Deni Corbett

From the Children’s Book Almanac

When Charles Dickens set out to write A Christmas Carol in 1843, both his fortune and his reputation had hit an all-time low. “Boz [Dickens’s pen name] is going down,” the gossips declared, and Dickens financial problems were known all over London. During this time the celebration of Christmas traditions in England were, as the poet Thomas Hood stated, “in danger of decay.” But Dickens short novella, written at fever pitch over a six-week period, would revive Dickens’s reputation as the most popular novelist in England. Also with this small novel he revitalized the Christmas holiday—just with the power of his pen.


Dickens drew on his own childhood and the life around him to fashion his story. Even the death of the child Tiny Tim was all too familiar to Dickens—he had lost a brother and a sister when a mere child himself. The boy Scrooge, left alone in the school during the holidays, finds children’s books to be his only friend, just as Charles Dickens did. And Dickens had been campaigning in 1843 on behalf of the children of the poor, an appeal that had found him an audience of believers. So drawing on experience and invention, Dickens locked himself in his house, excused himself from appointments, refused to see friends who dropped by, and worked all hours of the day and late into night. “No city clerk was ever more methodical or orderly than he,” Dickens’s eldest son Charley stated about his father.

As is often the case with groundbreaking books, Dickens met some opposition to his creation. Although Dickens told a touching tale of the miser Ebenezer Scrooge who was taught the meaning of Christmas by a series of ghostly visitors, his publisher didn’t think the offering had much value. Ever the inventor, Dickens suggested the terms of his own arrangement. He would pay for the production of the book and be entitled to all profits; his publisher would get a small commission on each sale. (This is, by the way, a complete reversion of usual publishing arrangements.) Since Dickens controlled the book’s production, he made some important decisions about this “Ghost Story of Christmas.” The price would be kept low, only five shillings; he made the small book as handsome as possible, with a russet cloth binding and a stamp of gold on the front and spine. Published on December 19, 1843, A Christmas Carol became an immediate sensation, going through several printings right away. Even the Scottish philosopher Thomas Carlyle, known to be dour, “on reading the book, sent out for a turkey, and asked two friends to dine.” Thousands of editions have been issued over the years. Australian illustrator Robert Ingpen, winner of the Hans Christian Anderson Award, created an expressive and spirited rendition of the book in 2008. Today, of course, A Christmas Carol can be enjoyed in plays and movies, even now in a graphic novel.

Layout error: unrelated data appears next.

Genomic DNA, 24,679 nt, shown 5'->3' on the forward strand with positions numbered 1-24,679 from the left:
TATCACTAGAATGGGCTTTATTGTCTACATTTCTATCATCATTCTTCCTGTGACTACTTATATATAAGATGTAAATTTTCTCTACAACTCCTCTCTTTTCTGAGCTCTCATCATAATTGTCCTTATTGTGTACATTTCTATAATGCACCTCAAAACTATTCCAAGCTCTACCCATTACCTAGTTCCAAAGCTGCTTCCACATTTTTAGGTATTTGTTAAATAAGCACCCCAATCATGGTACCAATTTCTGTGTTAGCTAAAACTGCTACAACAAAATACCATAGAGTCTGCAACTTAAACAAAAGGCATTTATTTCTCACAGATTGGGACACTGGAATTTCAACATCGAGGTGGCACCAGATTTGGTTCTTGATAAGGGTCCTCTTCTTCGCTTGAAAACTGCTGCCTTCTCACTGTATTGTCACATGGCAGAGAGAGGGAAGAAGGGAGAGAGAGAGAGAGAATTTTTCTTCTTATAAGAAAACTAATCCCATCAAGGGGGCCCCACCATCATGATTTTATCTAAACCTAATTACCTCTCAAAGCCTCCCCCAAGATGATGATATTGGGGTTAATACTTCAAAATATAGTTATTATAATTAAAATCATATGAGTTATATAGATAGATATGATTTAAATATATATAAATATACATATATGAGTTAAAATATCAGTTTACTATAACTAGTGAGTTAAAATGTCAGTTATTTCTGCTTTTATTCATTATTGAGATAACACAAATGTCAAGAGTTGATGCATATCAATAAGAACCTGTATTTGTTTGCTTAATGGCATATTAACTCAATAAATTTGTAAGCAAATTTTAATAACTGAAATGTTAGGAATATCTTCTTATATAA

Happy birthday to A Christmas Carol. This book reminds us that, as Scrooge’s nephew Fred says, Christmas can be “a good time: a kind, forgiving, charitable, pleasant time: the only time I know of in the long calendar year, when men and women seem by one consent to open their shut-up hearts.”

From Anita Silvey’s Children’s Book Almanac